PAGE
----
Farmers get some expert advice on ventilating livestock buildings
Members of the Rural and Industrial Design and Building Association (RIDBA) hear how they can help farmers optimise livestock buildings
Concern has been expressed about the extent to which farmers understand the importance and value of providing adequate and appropriate ventilation in livestock buildings.
It was mooted to more than 50 members of the Rural and Industrial Design and Building Association (RIDBA), most of whom are agricultural building contractors, by Jim Loynes, former ADAS buildings design specialist and now assistant head of engineering at Harper Adams University College.
Mr Loynes, BSc (Hons), CEng, MIAgrE, was talking about the natural ventilation of livestock housing to RIDBA’s quarterly council meeting, held at Patshull Park Hotel, Golf and Country Club in Pattingham, in the college’s home county of Shropshire, on July 4th.
In his presentation Mr Loynes said that a “general purpose” building was invariably what a farmer paid for when what he really required could only be provided by good design.
He said the design process needed to start by calculating the outlet area at the ridge of a building (the gap required to allow stale air out) and then considering how this area can be replicated at the inlet (openings below the eaves to allow fresh air in).
The size of the inlet gaps or open ridge needed to be based on the building’s dimensions and expected stocking densities, with a main concern being that rain could enter the building through an open ridge. However, this had been solved with the development of a protected open ridge.
“The open ridge and protected open ridge have both been available for some time now. However, either farmers don’t know about the benefits of good ventilation or don’t want to pay for an open ridge or protected open ridge to be installed. Or is it a question of ease of installation?” he asked the RIDBA members.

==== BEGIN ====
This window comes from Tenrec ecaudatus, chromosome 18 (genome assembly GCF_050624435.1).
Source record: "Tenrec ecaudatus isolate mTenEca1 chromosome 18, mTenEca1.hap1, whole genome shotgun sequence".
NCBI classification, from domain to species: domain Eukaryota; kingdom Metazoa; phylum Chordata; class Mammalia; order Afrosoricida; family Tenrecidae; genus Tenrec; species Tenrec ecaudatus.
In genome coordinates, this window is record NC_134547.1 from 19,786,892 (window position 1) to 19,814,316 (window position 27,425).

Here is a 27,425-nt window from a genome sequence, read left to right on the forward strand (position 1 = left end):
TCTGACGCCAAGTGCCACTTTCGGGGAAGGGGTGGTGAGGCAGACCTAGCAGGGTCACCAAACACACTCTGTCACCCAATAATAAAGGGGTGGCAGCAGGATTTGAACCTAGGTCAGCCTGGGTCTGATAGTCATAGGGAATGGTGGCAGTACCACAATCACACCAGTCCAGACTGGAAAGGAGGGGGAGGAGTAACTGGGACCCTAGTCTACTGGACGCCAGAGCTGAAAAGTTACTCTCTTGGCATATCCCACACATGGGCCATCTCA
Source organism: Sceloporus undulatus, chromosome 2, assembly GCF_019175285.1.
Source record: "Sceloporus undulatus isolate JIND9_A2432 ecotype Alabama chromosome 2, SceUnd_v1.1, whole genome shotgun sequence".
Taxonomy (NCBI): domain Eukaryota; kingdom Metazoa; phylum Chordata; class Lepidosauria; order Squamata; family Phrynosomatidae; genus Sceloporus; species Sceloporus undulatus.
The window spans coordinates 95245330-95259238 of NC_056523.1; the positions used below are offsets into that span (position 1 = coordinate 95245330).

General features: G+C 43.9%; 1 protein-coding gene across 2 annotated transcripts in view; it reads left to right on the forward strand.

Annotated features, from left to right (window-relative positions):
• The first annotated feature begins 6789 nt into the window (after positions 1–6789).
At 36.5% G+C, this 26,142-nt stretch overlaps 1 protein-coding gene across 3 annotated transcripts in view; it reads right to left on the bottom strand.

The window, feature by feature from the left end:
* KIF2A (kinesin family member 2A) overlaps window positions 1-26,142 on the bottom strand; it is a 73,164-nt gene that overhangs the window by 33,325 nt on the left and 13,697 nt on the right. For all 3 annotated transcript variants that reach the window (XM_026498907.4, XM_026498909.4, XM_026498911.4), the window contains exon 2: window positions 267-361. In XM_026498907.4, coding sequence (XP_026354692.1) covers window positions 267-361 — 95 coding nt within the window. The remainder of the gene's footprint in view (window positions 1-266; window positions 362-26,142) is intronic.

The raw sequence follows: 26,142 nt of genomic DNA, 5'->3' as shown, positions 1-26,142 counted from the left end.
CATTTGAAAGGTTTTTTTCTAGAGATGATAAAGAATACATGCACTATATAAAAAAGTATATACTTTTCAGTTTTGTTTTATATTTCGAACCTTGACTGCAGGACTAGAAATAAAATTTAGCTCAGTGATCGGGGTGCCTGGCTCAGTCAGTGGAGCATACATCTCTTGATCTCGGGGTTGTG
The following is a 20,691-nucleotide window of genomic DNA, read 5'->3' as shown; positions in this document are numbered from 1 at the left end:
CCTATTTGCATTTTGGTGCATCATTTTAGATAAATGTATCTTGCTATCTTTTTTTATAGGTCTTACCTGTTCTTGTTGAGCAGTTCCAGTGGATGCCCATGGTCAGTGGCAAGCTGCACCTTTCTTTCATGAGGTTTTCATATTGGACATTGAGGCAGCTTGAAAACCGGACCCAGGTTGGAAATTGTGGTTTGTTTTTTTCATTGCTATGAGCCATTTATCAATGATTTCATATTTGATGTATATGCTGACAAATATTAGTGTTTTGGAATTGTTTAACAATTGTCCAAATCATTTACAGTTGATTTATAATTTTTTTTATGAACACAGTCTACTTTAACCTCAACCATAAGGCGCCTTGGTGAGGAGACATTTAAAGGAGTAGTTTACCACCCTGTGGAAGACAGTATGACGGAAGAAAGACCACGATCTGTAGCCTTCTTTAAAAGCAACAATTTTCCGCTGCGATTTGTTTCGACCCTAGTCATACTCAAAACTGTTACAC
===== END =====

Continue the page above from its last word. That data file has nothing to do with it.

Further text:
In his opinion, alternatives to the open and protected open ridges, such as “crown-cranked” or “two-piece” ridges, did not provide adequate outlet area for most livestock housing densities even though sufficient inlet area could be formed using spaced (often referred to as Yorkshire) boarding.
Suppliers such as RIDBA members needed to know exactly how the farmer intended to use the building and what animals he intended to house in it (in terms of numbers, breed, housing period, feeding, bedding, slurry system and so on), and perhaps more importantly, which QA scheme (such as Red Tractor) the farmer aimed to satisfy.
“Unless you know exactly this, in my opinion there is no way you can provide a building with even adequate natural ventilation openings in it,” said Mr Loynes.
“Furthermore, when considering stock housing, a general purpose building, which is one the purchaser can adapt to meet his needs, will not satisfy the needs of the stock. Over-design may be a better solution as it is easier to close up a building than to open it up to ventilation.”
A well-designed ventilation system (natural or mechanical) helped to remove dust, excess moisture and bacteria from a livestock building while providing a minimum air flow rate and a draught-free lying area for stock.
He referred to RIDBA’s Farm Buildings Handbook which includes an updated version of the SFBIU’s design guide which caters for larger livestock, and is available to farmers through www.ridba.org.uk.
Farmers requiring more advice about ventilating their livestock buildings can contact Mr Loynes on or RIDBA on .